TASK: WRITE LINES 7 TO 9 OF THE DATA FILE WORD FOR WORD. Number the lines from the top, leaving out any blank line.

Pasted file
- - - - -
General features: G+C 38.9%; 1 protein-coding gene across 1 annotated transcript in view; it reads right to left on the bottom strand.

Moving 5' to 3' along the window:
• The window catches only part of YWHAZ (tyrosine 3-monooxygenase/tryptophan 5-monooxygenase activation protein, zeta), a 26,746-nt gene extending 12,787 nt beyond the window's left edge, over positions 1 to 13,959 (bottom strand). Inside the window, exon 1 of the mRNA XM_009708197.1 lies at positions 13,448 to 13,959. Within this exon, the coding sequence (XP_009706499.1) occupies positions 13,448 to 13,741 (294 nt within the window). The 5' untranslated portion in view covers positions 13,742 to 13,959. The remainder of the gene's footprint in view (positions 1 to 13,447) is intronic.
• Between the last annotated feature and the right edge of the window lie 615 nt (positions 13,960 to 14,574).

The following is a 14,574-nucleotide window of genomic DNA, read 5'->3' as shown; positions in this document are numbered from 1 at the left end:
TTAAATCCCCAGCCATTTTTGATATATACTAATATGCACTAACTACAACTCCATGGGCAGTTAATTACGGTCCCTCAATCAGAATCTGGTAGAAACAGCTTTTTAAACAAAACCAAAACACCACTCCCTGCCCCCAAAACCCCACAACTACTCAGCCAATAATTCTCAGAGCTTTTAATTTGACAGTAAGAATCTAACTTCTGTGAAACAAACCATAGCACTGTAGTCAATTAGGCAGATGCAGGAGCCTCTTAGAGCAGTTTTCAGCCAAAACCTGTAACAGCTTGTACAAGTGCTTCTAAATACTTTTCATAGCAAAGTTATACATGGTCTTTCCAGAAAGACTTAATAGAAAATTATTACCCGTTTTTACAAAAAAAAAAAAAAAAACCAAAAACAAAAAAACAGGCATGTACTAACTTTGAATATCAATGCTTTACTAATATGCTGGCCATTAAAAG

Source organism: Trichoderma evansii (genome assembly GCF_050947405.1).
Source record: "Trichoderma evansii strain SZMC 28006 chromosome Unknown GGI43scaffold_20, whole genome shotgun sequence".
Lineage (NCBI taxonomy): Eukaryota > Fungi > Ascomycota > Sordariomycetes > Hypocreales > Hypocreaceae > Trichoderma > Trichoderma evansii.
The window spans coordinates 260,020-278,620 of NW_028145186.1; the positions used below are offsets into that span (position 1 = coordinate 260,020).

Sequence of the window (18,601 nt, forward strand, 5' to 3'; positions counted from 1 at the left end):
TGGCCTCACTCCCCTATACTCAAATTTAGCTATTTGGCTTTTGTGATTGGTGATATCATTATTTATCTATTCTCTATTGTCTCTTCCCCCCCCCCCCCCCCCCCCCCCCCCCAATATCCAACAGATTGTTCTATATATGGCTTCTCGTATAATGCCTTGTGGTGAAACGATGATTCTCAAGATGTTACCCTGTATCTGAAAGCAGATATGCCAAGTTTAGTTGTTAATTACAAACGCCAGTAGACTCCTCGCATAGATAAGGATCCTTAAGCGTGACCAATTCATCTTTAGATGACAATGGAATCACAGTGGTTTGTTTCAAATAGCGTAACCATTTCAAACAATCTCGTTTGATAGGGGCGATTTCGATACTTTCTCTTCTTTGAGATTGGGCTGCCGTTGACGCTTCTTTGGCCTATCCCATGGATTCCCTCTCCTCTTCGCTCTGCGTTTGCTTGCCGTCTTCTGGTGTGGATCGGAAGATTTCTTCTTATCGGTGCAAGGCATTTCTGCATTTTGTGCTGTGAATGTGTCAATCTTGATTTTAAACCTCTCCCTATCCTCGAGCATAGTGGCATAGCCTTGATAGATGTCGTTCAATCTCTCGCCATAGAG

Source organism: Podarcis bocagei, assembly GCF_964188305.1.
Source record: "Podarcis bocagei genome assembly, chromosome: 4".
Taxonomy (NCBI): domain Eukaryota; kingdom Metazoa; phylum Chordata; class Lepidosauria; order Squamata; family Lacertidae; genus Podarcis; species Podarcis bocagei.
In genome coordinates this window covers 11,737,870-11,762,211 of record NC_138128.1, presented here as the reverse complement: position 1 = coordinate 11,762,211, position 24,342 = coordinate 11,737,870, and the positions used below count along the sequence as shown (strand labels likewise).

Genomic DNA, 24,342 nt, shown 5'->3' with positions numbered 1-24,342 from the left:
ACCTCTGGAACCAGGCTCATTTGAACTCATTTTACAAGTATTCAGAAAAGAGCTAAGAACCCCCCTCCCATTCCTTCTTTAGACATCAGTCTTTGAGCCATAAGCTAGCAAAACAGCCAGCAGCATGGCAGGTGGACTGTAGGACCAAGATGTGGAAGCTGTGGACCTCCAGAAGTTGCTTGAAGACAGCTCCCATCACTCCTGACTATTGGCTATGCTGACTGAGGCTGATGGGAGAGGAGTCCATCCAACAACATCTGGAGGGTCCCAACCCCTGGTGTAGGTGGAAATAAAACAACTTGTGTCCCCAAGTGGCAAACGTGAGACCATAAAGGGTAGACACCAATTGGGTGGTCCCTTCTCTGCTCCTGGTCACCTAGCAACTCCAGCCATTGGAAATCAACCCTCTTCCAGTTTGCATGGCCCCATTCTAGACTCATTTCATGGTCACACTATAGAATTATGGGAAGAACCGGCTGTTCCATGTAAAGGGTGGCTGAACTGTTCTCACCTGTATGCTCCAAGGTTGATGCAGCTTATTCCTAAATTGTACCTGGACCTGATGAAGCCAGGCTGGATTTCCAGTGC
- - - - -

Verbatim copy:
Source organism: Trichoderma evansii (genome assembly GCF_050947405.1).
Source record: "Trichoderma evansii strain SZMC 28006 chromosome Unknown GGI43scaffold_20, whole genome shotgun sequence".
Lineage (NCBI taxonomy): Eukaryota > Fungi > Ascomycota > Sordariomycetes > Hypocreales > Hypocreaceae > Trichoderma > Trichoderma evansii.